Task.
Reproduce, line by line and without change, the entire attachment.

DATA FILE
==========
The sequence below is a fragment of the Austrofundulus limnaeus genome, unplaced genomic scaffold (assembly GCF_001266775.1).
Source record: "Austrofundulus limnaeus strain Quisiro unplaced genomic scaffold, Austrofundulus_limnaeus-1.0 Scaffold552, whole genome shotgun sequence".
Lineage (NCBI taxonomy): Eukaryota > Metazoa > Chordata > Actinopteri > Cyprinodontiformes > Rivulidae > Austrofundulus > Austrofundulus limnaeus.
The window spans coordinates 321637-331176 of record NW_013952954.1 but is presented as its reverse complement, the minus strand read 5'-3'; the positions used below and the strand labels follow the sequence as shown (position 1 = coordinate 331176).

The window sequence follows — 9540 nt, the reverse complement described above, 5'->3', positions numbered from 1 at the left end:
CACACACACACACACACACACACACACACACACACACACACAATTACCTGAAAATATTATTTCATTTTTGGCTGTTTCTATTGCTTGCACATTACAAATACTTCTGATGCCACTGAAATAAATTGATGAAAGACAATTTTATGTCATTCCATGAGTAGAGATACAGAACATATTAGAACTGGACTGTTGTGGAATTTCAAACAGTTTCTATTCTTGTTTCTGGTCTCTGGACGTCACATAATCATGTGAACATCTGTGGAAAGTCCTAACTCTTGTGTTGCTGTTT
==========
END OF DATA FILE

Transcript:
The sequence below is a fragment of the Austrofundulus limnaeus genome, unplaced genomic scaffold (assembly GCF_001266775.1).
Source record: "Austrofundulus limnaeus strain Quisiro unplaced genomic scaffold, Austrofundulus_limnaeus-1.0 Scaffold552, whole genome shotgun sequence".
Lineage (NCBI taxonomy): Eukaryota > Metazoa > Chordata > Actinopteri > Cyprinodontiformes > Rivulidae > Austrofundulus > Austrofundulus limnaeus.
The window spans coordinates 321637-331176 of record NW_013952954.1 but is presented as its reverse complement, the minus strand read 5'-3'; the positions used below and the strand labels follow the sequence as shown (position 1 = coordinate 331176).

The window sequence follows — 9540 nt, the reverse complement described above, 5'->3', positions numbered from 1 at the left end:
CACACACACACACACACACACACACACACACACACACACACAATTACCTGAAAATATTATTTCATTTTTGGCTGTTTCTATTGCTTGCACATTACAAATACTTCTGATGCCACTGAAATAAATTGATGAAAGACAATTTTATGTCATTCCATGAGTAGAGATACAGAACATATTAGAACTGGACTGTTGTGGAATTTCAAACAGTTTCTATTCTTGTTTCTGGTCTCTGGACGTCACATAATCATGTGAACATCTGTGGAAAGTCCTAACTCTTGTGTTGCTGTTT